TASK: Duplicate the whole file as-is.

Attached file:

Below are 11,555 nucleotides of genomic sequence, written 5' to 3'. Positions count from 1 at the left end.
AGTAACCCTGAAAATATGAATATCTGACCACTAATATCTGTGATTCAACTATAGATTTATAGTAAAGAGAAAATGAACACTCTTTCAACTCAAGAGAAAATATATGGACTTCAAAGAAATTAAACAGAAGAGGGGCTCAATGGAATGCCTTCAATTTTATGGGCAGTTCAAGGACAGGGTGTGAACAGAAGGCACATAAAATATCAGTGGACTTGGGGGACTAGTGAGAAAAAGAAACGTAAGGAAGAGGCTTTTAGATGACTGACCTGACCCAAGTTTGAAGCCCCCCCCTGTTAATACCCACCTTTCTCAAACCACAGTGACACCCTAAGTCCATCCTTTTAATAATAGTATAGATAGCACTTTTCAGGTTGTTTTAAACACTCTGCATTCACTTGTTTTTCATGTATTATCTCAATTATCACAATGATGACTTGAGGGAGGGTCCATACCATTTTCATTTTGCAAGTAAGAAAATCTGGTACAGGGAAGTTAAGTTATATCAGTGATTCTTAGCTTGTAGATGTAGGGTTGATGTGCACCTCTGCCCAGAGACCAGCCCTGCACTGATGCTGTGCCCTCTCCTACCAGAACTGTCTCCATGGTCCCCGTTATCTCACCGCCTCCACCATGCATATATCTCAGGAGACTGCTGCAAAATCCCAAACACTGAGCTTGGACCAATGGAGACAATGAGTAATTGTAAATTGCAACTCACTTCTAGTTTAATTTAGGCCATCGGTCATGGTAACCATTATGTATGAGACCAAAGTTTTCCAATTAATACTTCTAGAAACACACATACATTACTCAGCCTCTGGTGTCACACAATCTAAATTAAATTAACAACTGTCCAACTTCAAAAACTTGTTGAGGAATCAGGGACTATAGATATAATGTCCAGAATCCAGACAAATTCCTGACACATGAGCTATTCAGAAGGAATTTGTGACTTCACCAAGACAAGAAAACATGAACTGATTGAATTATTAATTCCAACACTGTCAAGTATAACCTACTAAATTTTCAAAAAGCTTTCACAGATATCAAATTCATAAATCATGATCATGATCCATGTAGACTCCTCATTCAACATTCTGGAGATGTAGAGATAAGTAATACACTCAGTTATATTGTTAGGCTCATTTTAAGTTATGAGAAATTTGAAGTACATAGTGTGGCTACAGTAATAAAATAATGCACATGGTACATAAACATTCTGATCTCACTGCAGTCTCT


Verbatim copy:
Below are 11,555 nucleotides of genomic sequence, written 5' to 3'. Positions count from 1 at the left end.
AGTAACCCTGAAAATATGAATATCTGACCACTAATATCTGTGATTCAACTATAGATTTATAGTAAAGAGAAAATGAACACTCTTTCAACTCAAGAGAAAATATATGGACTTCAAAGAAATTAAACAGAAGAGGGGCTCAATGGAATGCCTTCAATTTTATGGGCAGTTCAAGGACAGGGTGTGAACAGAAGGCACATAAAATATCAGTGGACTTGGGGGACTAGTGAGAAAAAGAAACGTAAGGAAGAGGCTTTTAGATGACTGACCTGACCCAAGTTTGAAGCCCCCCCCTGTTAATACCCACCTTTCTCAAACCACAGTGACACCCTAAGTCCATCCTTTTAATAATAGTATAGATAGCACTTTTCAGGTTGTTTTAAACACTCTGCATTCACTTGTTTTTCATGTATTATCTCAATTATCACAATGATGACTTGAGGGAGGGTCCATACCATTTTCATTTTGCAAGTAAGAAAATCTGGTACAGGGAAGTTAAGTTATATCAGTGATTCTTAGCTTGTAGATGTAGGGTTGATGTGCACCTCTGCCCAGAGACCAGCCCTGCACTGATGCTGTGCCCTCTCCTACCAGAACTGTCTCCATGGTCCCCGTTATCTCACCGCCTCCACCATGCATATATCTCAGGAGACTGCTGCAAAATCCCAAACACTGAGCTTGGACCAATGGAGACAATGAGTAATTGTAAATTGCAACTCACTTCTAGTTTAATTTAGGCCATCGGTCATGGTAACCATTATGTATGAGACCAAAGTTTTCCAATTAATACTTCTAGAAACACACATACATTACTCAGCCTCTGGTGTCACACAATCTAAATTAAATTAACAACTGTCCAACTTCAAAAACTTGTTGAGGAATCAGGGACTATAGATATAATGTCCAGAATCCAGACAAATTCCTGACACATGAGCTATTCAGAAGGAATTTGTGACTTCACCAAGACAAGAAAACATGAACTGATTGAATTATTAATTCCAACACTGTCAAGTATAACCTACTAAATTTTCAAAAAGCTTTCACAGATATCAAATTCATAAATCATGATCATGATCCATGTAGACTCCTCATTCAACATTCTGGAGATGTAGAGATAAGTAATACACTCAGTTATATTGTTAGGCTCATTTTAAGTTATGAGAAATTTGAAGTACATAGTGTGGCTACAGTAATAAAATAATGCACATGGTACATAAACATTCTGATCTCACTGCAGTCTCT